Honor Flight Central Coast California vets on what it means to be a veteran

Friday is Veterans Day, a day honoring those who have served our country in every capacity. Here’s what it means to have served our country to some of the veterans who flew with the Central Coast California Flight of Honor in October.

“I have never been here. I’ve always wanted to see a lot of those beautiful things,” said Roger Boardman, an Air Force veteran, of the military monuments scattered around our nation’s capital.

“I think veterans have built our country over the years,” said Mike Boardman, Roger’s son and a local firefighter. “What he taught me comes from my time in the military. It makes me very proud to be here with him.”

Navy veteran Jim McCall III was proud to travel to DC with two dozen other veterans, but it’s what he does at home that shows how proud he is to have worn a Navy uniform.

“I have a miniature statue on my doorstep at the retirement home of this one,” said McCall III, standing in front of the iconic Marine Corps War Memorial of soldiers raising an American flag in Iwo Jima. “Everyone has something in front of the door. Well, that’s mine, and I greet it every morning.”

Brothers Herb and Arnie Gerfen, both Navy veterans, served in the early 1950’s; Herb during the Korean War and Arnie the last six months of it.

“I joined Cal Poly in 1950 and was there about two weeks to play soccer. Then I got my orders to report to San Diego and that was it,” Herb said. “Freedom isn’t free. When people hear jets flying, a lot of people complain about it. We say that’s the sound of freedom.”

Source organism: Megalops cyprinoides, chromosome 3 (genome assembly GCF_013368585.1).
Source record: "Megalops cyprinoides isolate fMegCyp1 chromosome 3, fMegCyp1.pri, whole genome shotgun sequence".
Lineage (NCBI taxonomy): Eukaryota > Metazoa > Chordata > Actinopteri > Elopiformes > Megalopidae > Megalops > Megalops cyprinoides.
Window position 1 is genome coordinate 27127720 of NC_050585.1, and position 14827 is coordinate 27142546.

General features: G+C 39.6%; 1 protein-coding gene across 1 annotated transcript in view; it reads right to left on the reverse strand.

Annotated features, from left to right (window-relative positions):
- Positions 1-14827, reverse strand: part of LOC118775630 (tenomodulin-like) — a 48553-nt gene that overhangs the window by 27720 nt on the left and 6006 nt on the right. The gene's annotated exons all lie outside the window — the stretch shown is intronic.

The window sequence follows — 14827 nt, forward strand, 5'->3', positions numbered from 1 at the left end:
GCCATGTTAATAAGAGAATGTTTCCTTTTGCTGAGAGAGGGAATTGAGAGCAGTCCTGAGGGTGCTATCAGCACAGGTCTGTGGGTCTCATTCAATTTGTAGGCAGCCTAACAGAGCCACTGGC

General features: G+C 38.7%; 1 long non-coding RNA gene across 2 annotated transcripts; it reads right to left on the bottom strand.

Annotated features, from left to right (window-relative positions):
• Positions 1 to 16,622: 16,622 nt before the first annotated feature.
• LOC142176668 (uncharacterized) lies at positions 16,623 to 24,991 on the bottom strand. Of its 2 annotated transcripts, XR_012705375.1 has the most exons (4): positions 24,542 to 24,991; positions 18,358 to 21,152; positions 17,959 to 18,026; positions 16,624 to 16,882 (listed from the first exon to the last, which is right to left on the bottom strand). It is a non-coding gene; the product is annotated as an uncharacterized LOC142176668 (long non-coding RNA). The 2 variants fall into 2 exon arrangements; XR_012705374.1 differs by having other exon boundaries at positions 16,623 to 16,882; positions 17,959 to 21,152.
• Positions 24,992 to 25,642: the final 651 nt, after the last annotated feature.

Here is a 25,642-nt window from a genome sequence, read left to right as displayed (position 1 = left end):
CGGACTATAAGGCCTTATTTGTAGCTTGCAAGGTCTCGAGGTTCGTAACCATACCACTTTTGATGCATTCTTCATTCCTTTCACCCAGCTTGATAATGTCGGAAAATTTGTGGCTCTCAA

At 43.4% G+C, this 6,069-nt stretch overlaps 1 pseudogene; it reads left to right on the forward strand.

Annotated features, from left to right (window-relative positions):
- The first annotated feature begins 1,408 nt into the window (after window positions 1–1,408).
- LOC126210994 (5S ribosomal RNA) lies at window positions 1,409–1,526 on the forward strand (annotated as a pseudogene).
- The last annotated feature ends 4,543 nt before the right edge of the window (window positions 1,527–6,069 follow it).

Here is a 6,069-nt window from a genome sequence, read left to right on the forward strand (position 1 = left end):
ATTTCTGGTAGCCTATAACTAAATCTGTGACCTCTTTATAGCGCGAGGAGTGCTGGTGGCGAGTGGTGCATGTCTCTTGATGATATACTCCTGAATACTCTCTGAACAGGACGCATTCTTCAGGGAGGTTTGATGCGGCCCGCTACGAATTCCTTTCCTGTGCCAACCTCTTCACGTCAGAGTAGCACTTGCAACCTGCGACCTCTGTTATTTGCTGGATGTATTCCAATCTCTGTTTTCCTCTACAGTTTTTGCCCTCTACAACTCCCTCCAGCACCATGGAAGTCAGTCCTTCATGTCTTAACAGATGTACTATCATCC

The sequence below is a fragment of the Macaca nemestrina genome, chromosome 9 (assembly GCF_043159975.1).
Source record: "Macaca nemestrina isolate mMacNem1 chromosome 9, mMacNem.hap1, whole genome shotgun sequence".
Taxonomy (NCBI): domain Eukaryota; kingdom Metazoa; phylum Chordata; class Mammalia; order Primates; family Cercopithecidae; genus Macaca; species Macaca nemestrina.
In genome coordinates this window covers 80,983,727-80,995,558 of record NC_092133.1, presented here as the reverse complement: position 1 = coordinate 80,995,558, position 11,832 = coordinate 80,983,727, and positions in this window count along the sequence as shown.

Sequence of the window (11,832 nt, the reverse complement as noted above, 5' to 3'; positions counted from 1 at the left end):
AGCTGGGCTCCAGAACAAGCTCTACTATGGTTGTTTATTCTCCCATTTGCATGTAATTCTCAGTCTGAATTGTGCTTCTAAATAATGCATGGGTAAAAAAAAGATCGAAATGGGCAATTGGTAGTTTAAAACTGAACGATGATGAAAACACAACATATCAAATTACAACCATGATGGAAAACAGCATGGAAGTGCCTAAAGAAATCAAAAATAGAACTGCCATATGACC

Brian Moore was the only World War II veteran to fly the honor flight. He personally enjoyed his first trip to our nation’s capital. He’d been there before, virtually.

“I’ve visited DC before with my Oculus, and the real DC is much bigger. It’s a lot more impressive,” Moore said. “I pushed my daughter around for a long time. Now she’s pushing me around.”

Monica Wahl, his daughter and guardian on the honor flight, accepted it and says she enjoys being the daughter of a veteran.

“Yes, it makes me proud,” Wahl said. “It’s really fun. We remember a lot of the stories he’s told us over the years.”

As I was talking to Brian, a man in army uniform stopped to shake his hand and said, “I just wanted to thank you for your service.”

And we all share the same sentiment: Thank you to every veteran for their service.

Honor Flight Central Coast California typically conducts two Honor Flights per year, one in the spring and one in the fall. If you or a veteran you know would like to apply, click here.